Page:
As I was watching a hummingbird at our feeder this morning (heart-piercingly vulnerable – her tiny throat moving out and in as she swallowed) I experienced one of those moments of stepping outside myself. There I was, a huge mammal, sitting behind glass at a desk – and there she was, a tiny broadtail, free to fly around in the world, eating a breakfast provided for her without cost. Surely she had found a use for my opposable thumbs.
My worries uncoiled like a spool of movie film and fell lifeless at my feet. I wondered what had given them the power to flicker before my vision in an endless stream, generating a huge weight of useless emotion about what might happen if I didn’t shape up.
There was the Holy, right there in the connection between human and bird, between bird and world, between me and world. There was Christ, the incarnate God – there was Jesus – his enfolding love – freedom.
In our reading from Second Corinthians today Paul speaks a mystical truth. “Now the Lord is the Spirit, and where the Spirit of the Lord is, there is freedom. And all of us, with unveiled faces, seeing the glory of the Lord as though reflected in a mirror, are being transformed into the same image from one degree of glory to another; for this comes from the Lord, the Spirit.” (2 Corinthians 3:17-18)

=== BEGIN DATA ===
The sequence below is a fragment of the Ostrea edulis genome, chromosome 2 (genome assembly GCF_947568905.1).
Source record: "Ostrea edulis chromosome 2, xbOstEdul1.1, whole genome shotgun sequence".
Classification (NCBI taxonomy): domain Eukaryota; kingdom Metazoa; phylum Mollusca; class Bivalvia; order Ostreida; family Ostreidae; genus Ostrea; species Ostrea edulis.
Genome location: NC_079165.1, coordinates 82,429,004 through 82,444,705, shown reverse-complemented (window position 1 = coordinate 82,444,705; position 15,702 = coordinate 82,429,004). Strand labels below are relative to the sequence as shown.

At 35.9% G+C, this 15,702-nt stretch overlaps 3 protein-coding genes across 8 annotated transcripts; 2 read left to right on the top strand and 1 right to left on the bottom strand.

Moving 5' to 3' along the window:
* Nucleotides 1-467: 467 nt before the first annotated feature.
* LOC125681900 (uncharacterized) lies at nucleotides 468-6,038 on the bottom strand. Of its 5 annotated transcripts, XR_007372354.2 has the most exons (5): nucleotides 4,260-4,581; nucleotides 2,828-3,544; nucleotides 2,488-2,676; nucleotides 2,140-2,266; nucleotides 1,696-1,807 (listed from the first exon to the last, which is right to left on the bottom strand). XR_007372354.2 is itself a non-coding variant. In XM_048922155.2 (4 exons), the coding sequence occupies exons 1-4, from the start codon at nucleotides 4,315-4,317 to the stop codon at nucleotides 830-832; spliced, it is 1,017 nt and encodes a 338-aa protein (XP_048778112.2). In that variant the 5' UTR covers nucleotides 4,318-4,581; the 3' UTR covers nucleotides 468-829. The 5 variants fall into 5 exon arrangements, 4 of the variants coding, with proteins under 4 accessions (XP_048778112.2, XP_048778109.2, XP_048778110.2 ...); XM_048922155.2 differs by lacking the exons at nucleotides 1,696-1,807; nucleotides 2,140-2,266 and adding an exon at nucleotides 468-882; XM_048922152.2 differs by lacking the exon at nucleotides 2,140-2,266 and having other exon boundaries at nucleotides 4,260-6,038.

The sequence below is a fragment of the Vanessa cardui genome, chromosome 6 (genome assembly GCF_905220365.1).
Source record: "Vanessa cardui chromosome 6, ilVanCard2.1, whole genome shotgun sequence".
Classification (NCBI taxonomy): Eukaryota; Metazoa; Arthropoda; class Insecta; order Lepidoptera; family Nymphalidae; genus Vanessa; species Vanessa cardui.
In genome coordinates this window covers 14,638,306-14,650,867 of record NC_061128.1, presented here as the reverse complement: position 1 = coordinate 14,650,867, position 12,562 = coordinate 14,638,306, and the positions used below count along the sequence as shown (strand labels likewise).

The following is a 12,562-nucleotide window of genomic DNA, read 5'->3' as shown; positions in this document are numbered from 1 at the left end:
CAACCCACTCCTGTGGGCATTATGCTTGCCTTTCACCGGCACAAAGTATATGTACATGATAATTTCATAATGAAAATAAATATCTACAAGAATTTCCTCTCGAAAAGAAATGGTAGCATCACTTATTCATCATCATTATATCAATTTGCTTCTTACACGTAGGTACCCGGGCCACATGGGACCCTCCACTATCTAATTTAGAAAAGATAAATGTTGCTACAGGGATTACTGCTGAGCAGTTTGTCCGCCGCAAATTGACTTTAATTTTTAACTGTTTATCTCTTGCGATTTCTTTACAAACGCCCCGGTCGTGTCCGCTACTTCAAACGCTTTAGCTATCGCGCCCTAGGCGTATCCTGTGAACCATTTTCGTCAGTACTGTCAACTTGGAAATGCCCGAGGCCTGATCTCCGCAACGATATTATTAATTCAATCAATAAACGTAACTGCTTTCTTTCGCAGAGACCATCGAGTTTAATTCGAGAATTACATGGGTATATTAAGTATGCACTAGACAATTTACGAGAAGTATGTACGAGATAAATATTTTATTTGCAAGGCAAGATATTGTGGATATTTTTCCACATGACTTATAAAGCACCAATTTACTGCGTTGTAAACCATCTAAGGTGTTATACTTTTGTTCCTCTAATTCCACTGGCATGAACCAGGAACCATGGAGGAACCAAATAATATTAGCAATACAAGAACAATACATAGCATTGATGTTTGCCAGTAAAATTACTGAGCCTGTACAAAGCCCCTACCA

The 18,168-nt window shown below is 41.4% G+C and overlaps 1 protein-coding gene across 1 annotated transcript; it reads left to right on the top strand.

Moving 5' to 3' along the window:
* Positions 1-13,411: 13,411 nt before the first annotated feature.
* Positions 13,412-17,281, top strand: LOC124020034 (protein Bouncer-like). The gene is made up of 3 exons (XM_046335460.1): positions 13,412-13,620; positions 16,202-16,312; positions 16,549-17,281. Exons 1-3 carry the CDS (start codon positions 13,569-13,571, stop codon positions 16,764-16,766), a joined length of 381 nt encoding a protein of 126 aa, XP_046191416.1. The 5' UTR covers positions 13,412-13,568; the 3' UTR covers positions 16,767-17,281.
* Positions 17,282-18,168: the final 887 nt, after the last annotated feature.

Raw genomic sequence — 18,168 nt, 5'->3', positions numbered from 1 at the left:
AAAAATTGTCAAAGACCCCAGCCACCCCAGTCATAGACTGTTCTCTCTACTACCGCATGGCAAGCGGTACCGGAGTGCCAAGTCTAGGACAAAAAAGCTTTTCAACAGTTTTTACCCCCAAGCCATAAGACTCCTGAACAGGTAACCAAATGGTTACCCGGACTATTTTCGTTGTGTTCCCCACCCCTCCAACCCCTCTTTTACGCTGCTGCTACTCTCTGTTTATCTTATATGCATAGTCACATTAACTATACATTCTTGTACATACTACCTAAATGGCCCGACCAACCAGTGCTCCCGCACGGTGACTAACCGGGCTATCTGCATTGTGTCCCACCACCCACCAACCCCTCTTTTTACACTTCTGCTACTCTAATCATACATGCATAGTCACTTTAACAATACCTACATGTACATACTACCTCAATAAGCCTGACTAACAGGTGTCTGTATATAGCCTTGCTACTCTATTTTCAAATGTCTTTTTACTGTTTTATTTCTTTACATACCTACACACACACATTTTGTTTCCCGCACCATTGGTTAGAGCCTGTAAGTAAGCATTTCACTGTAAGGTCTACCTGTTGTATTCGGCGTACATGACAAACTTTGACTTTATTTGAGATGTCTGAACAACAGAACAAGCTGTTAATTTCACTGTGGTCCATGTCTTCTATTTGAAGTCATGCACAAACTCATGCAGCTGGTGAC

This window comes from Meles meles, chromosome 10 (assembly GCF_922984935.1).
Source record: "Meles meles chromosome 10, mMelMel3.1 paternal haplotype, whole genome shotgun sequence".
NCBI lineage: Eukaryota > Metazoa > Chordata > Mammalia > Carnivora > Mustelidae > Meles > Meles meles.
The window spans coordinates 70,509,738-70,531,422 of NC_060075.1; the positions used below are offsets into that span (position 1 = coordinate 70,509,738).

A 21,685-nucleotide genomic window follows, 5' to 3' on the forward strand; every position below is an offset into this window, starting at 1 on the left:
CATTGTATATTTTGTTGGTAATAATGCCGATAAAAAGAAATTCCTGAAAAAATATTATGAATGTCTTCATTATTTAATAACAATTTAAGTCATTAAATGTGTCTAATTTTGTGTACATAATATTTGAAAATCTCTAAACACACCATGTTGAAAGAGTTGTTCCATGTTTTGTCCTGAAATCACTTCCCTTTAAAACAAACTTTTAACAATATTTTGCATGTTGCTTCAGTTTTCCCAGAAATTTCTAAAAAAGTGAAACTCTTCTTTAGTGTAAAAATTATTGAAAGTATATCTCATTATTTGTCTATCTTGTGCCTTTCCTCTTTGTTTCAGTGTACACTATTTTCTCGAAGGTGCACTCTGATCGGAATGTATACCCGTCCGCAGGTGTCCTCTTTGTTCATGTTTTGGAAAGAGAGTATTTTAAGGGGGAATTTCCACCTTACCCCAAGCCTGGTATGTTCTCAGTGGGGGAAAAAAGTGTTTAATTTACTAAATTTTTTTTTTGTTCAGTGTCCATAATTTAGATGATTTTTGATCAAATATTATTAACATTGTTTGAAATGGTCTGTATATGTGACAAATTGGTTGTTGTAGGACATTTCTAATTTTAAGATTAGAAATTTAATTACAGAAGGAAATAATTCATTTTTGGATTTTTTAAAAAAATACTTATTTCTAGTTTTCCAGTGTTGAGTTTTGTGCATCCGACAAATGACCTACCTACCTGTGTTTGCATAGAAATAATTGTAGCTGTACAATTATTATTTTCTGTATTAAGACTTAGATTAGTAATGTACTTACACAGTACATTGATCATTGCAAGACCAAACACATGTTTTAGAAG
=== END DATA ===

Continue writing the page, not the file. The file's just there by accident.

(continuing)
In the way we run our lives have we, I wondered, substituted the work ethic for the Hebrew law? Now we don’t care so much about whether we eat shellfish or not, but heaven help us if we arrive at the job late or don’t get the assignment done. Heaven help us if we neglect the laundry or don’t budget our money properly.
Whimsically I considered what it would be like to proclaim that Jesus had come to fulfill the Protestant Work Ethic instead of saying he had come to fulfill the Law. Strangely, the thought brought relief and happiness. What is our work and the stewardship of our resources for if not to bring love, wholeness and well being into our lives and the lives of those for whom we care? But Christ is the source of all those things, the fulfillment of them.
At the very least, time for contemplative prayer ought to head our list of important things to do every day. Where the Spirit of the Lord is, there is freedom.
Laurie Gudim is an iconographer, writer and spiritual director living in Fort Collins, Colorado. Visit her website, for more information and to see a few of her images.